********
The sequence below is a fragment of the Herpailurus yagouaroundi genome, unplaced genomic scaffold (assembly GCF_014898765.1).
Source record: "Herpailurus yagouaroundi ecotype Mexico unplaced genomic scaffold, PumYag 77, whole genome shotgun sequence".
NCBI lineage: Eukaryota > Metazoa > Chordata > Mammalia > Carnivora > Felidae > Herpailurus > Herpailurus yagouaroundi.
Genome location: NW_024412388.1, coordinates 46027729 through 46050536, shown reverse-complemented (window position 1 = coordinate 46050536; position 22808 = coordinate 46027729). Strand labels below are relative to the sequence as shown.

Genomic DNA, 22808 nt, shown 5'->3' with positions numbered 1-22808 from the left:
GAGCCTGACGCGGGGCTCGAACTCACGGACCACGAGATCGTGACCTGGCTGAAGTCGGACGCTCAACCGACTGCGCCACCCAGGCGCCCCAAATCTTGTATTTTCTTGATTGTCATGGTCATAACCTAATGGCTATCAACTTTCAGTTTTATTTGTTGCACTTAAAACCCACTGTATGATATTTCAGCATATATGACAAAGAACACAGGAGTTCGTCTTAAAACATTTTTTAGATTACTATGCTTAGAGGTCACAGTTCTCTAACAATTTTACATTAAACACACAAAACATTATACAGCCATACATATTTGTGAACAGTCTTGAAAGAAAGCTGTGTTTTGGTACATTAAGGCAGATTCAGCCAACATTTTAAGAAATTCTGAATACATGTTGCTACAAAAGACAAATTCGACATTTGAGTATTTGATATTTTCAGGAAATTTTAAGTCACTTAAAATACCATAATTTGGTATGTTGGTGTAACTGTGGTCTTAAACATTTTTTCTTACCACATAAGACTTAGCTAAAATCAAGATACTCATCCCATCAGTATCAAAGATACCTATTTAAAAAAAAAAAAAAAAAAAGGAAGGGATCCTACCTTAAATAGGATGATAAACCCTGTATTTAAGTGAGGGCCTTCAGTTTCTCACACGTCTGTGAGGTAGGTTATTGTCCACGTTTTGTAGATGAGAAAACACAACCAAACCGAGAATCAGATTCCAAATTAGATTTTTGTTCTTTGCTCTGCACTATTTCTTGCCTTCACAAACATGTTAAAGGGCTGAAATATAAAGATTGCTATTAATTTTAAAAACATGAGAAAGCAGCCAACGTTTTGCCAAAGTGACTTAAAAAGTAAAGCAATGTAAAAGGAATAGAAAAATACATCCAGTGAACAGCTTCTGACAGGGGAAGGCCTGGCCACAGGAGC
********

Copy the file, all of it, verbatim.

The sequence below is a fragment of the Herpailurus yagouaroundi genome, unplaced genomic scaffold (assembly GCF_014898765.1).
Source record: "Herpailurus yagouaroundi ecotype Mexico unplaced genomic scaffold, PumYag 77, whole genome shotgun sequence".
NCBI lineage: Eukaryota > Metazoa > Chordata > Mammalia > Carnivora > Felidae > Herpailurus > Herpailurus yagouaroundi.
Genome location: NW_024412388.1, coordinates 46027729 through 46050536, shown reverse-complemented (window position 1 = coordinate 46050536; position 22808 = coordinate 46027729). Strand labels below are relative to the sequence as shown.

Genomic DNA, 22808 nt, shown 5'->3' with positions numbered 1-22808 from the left:
GAGCCTGACGCGGGGCTCGAACTCACGGACCACGAGATCGTGACCTGGCTGAAGTCGGACGCTCAACCGACTGCGCCACCCAGGCGCCCCAAATCTTGTATTTTCTTGATTGTCATGGTCATAACCTAATGGCTATCAACTTTCAGTTTTATTTGTTGCACTTAAAACCCACTGTATGATATTTCAGCATATATGACAAAGAACACAGGAGTTCGTCTTAAAACATTTTTTAGATTACTATGCTTAGAGGTCACAGTTCTCTAACAATTTTACATTAAACACACAAAACATTATACAGCCATACATATTTGTGAACAGTCTTGAAAGAAAGCTGTGTTTTGGTACATTAAGGCAGATTCAGCCAACATTTTAAGAAATTCTGAATACATGTTGCTACAAAAGACAAATTCGACATTTGAGTATTTGATATTTTCAGGAAATTTTAAGTCACTTAAAATACCATAATTTGGTATGTTGGTGTAACTGTGGTCTTAAACATTTTTTCTTACCACATAAGACTTAGCTAAAATCAAGATACTCATCCCATCAGTATCAAAGATACCTATTTAAAAAAAAAAAAAAAAAAAGGAAGGGATCCTACCTTAAATAGGATGATAAACCCTGTATTTAAGTGAGGGCCTTCAGTTTCTCACACGTCTGTGAGGTAGGTTATTGTCCACGTTTTGTAGATGAGAAAACACAACCAAACCGAGAATCAGATTCCAAATTAGATTTTTGTTCTTTGCTCTGCACTATTTCTTGCCTTCACAAACATGTTAAAGGGCTGAAATATAAAGATTGCTATTAATTTTAAAAACATGAGAAAGCAGCCAACGTTTTGCCAAAGTGACTTAAAAAGTAAAGCAATGTAAAAGGAATAGAAAAATACATCCAGTGAACAGCTTCTGACAGGGGAAGGCCTGGCCACAGGAGC